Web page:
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Advocacy Update: AAE Calls on Missouri Lawmakers to Prioritize Patients Over Insurance Company Profits

On January 4, AAE President Dr. Craig S. Hirschberg sent a letter in strong support of dental loss ratio legislation to two Missouri lawmakers after learning of their Missouri Times Op-Ed opposing the adoption of dental loss ratio proposals in Missouri. The AAE letter disagreed with the lawmakers’ misguided position against dental loss ratio bills and articulated the Association’s support of the measures that “ensure consumers’ hard-earned premium dollars are allocated responsibly to the provision of dental care rather than being used to bolster the profits of dental insurance corporations and the compensation of insurance executives.”

Dental loss ratio policy requires dental insurance carriers to allocate a predetermined percentage of patients’ premium dollars to dental care versus administrative costs and profits. Failure to meet this standard would require insurance companies, by state law, to refund the difference to their beneficiaries. This policy concept is not new, drawing inspiration from the medical loss ratio provision in the Affordable Care Act, which directs 80% of premium costs towards patients’ healthcare expenses rather than company profits and administrative expenses.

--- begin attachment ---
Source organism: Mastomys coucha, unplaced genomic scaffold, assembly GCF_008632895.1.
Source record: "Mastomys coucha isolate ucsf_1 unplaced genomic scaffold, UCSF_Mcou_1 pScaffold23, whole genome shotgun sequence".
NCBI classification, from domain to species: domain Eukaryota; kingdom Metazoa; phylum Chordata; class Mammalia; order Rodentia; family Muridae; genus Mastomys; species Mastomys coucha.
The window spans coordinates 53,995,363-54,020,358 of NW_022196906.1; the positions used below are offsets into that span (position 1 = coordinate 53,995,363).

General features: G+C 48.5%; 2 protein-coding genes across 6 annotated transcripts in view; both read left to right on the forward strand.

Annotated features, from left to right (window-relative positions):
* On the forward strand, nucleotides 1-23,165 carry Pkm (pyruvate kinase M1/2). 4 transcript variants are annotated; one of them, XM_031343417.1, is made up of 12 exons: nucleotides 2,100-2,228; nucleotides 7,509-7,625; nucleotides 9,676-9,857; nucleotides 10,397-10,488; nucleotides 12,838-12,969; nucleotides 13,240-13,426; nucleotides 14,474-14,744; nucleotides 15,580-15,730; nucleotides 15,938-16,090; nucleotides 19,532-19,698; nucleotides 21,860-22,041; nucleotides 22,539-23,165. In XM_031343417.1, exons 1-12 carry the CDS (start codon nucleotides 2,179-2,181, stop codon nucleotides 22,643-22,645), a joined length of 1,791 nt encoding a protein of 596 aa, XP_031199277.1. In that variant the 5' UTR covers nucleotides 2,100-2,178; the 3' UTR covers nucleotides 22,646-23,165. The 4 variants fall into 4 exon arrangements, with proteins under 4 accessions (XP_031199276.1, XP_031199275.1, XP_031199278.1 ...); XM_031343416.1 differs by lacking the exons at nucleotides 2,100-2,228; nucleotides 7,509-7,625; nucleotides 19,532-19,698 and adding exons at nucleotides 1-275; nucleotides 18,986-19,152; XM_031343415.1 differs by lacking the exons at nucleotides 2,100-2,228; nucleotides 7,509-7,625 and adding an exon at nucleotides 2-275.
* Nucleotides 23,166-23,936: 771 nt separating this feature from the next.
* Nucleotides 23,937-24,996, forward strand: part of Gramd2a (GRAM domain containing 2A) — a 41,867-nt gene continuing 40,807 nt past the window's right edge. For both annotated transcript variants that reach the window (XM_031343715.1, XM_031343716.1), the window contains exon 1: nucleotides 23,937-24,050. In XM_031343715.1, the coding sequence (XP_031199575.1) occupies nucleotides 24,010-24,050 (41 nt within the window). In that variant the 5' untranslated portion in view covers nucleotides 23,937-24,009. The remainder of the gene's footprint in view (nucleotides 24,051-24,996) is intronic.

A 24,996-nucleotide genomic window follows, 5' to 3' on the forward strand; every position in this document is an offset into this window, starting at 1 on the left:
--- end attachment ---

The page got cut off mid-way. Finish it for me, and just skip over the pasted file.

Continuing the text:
Over the past year, the AAE has spearheaded advocacy efforts nationwide to implement dental loss ratio legislation at the state level. Collaborating with the American Dental Association and other dental organizations, the Association played a pivotal role in successfully ushering in the adoption of dental loss ratio laws in states such as Massachusetts, New Mexico, and Nevada. With robust public support for dental loss ratios evident among patients, state legislatures, including Missouri, are now deliberating similar measures.

During the 2024 legislative session, the AAE will continue to advocate for dental loss ratios in states like Missouri to increase patients’ access to affordable and quality dental care.

Read the full letter here.